A world without coffee is not a world most people would want to live in. It makes sense, then, that figuring out how to properly store your coffee should be high on your list for your emergency food supply. After all, a steaming hot cup of Joe is a great moral booster while you are sitting out an emergency. Like everything else, a little planning goes a long way; there are a few things to consider when prepping coffee beans for long-term storage.
Storing Pre-roasted Beans
Pre-roasted coffee beans are readily available almost everywhere—from coffee shops to grocery stores to gas stations, and they can easily be purchased online as well. They are more affordable when purchased in bulk and easy to grind for your personal use immediately. Like most foods that you want to store for a long period of time, you need to remove them from their sale packaging and keep your beans in airtight containers away from light, air, and moisture.
It’s important to remember though, that pre-roasted coffee beans immediately begin losing their freshness upon roasting. Even in airtight containers or mylar storage bags (see the proper techniques for food storage here) roasted beans will only last around 6 weeks in storage. If using pre-roasted beans is important to you, you’ll need to replenish/rotate your storage every few weeks. To me this seems like a hassle, because I’d rather have a bulk quantity ready to go for the long haul. The solution is storing green coffee beans and roasting them on your own when you’re ready to use them, but many people shy away from roasting their own beans (though they shouldn’t, as I’ll explain below).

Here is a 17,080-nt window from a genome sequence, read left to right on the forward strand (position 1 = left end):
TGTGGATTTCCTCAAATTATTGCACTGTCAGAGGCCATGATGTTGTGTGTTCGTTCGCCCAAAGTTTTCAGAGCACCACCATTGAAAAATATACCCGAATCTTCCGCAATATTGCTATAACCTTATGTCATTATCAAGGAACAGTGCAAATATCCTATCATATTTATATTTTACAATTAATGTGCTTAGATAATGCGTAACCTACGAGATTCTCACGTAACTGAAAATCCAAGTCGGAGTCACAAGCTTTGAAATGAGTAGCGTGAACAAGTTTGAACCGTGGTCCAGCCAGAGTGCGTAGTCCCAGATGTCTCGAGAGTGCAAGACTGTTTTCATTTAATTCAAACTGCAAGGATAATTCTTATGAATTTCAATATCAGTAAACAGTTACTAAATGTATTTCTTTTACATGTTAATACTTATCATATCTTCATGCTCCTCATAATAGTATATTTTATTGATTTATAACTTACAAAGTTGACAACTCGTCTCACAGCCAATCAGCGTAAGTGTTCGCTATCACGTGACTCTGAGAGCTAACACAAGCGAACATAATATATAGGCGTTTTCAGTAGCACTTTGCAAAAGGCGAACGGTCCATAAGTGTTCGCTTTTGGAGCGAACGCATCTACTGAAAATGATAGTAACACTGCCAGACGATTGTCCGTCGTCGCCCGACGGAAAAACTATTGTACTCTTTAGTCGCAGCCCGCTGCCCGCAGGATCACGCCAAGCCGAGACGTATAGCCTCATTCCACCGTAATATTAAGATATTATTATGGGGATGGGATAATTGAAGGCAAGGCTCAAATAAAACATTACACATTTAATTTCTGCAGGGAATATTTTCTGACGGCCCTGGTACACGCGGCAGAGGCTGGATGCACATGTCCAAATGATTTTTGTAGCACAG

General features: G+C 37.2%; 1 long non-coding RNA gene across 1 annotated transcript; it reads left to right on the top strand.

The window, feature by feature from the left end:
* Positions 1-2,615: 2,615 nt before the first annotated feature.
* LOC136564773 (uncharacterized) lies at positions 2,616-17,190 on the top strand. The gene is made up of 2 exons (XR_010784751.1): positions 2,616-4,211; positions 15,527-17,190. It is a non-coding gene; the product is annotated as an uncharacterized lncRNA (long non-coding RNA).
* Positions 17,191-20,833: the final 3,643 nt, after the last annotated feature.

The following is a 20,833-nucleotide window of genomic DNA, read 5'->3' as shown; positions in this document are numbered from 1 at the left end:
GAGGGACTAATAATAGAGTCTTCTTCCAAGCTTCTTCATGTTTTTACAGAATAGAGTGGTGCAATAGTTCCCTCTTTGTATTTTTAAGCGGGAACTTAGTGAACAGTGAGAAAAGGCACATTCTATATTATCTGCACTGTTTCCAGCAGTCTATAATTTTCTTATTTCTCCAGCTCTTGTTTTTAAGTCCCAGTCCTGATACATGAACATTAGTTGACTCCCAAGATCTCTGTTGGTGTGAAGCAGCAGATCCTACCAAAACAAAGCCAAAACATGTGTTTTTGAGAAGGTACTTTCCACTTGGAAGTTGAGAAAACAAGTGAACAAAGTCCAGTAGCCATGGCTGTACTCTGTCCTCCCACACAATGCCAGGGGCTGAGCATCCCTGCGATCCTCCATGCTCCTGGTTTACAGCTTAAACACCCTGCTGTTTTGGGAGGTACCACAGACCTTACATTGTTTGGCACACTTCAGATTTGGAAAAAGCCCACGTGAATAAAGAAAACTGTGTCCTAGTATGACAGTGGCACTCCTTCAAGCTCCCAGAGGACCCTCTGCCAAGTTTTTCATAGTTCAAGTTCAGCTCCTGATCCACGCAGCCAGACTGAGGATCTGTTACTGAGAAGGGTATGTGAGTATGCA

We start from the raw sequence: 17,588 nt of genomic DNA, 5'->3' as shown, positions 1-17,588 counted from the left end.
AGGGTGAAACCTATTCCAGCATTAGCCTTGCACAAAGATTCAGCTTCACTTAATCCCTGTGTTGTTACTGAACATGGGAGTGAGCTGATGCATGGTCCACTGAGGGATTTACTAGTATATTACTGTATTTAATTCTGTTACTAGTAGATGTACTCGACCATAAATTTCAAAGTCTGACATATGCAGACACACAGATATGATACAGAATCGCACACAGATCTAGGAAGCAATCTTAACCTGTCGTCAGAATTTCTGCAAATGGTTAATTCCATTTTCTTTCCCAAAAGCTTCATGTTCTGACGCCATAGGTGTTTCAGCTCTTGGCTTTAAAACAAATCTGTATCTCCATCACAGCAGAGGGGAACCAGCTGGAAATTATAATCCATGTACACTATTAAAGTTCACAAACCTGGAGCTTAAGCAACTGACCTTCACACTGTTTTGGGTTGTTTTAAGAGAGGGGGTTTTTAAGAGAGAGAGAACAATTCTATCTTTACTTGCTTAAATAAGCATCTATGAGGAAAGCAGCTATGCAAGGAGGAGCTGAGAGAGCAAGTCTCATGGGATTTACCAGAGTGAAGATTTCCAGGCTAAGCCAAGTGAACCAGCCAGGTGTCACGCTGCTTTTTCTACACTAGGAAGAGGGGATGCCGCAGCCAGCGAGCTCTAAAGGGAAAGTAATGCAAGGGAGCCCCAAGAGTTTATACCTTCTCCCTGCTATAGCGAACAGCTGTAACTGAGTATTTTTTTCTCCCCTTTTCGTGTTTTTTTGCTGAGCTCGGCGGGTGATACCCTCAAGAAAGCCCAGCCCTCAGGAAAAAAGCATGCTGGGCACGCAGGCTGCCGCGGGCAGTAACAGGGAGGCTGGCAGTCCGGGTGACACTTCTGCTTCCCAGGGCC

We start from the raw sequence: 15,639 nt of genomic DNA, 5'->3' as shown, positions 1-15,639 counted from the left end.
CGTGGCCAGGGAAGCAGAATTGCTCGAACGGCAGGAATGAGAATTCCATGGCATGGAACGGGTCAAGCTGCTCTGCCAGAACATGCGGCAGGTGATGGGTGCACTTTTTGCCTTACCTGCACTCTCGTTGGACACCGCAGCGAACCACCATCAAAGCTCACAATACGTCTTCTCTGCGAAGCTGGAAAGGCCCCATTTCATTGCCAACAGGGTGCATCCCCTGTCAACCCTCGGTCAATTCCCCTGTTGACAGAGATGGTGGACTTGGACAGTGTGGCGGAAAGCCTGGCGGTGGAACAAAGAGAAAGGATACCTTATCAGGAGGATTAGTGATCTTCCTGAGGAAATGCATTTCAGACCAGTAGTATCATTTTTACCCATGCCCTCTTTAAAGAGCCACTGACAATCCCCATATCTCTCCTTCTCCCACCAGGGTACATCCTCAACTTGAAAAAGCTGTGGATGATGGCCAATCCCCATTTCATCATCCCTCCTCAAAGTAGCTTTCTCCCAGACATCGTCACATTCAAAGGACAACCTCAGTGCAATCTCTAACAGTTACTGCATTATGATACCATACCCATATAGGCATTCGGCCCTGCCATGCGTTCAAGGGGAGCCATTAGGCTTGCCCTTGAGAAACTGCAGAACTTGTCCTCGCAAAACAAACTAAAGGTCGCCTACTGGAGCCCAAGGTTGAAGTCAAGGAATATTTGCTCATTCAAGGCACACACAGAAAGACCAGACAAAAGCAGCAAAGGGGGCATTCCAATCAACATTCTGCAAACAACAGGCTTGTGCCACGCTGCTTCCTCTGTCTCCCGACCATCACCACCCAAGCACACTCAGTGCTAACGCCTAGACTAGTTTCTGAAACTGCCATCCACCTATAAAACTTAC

Storing Green Coffee Beans
Purchasing green coffee beans is far cheaper than purchasing roasted coffee beans. To compare, a 25-pound bag goes for around $105 dollars—that’s close to the price of a 12-pound bag of roasted beans! Besides, green coffee beans maintain freshness for several years (you might want to rotate your supply after 2 years just to be on the safe side). But how do you go about roasting your own beans? Do you need a bunch of fancy equipment and a barista’s knowledge of coffee? Not at all–a cheap popcorn popper or a frying pan and you’ll be good to go.
The Popcorn Popper Method
The Frying Pan Method
In a catastrophic situation where electricity is unavailable, all you need to remember are the tenants of the above videos: use a soft, indirect heat, keep the beans moving, and don’t let them roast for too long.
Pamela Bofferding is a native Texan who now lives with her husband and sons in New York City. She enjoys hiking, traveling, and playing with her dogs.
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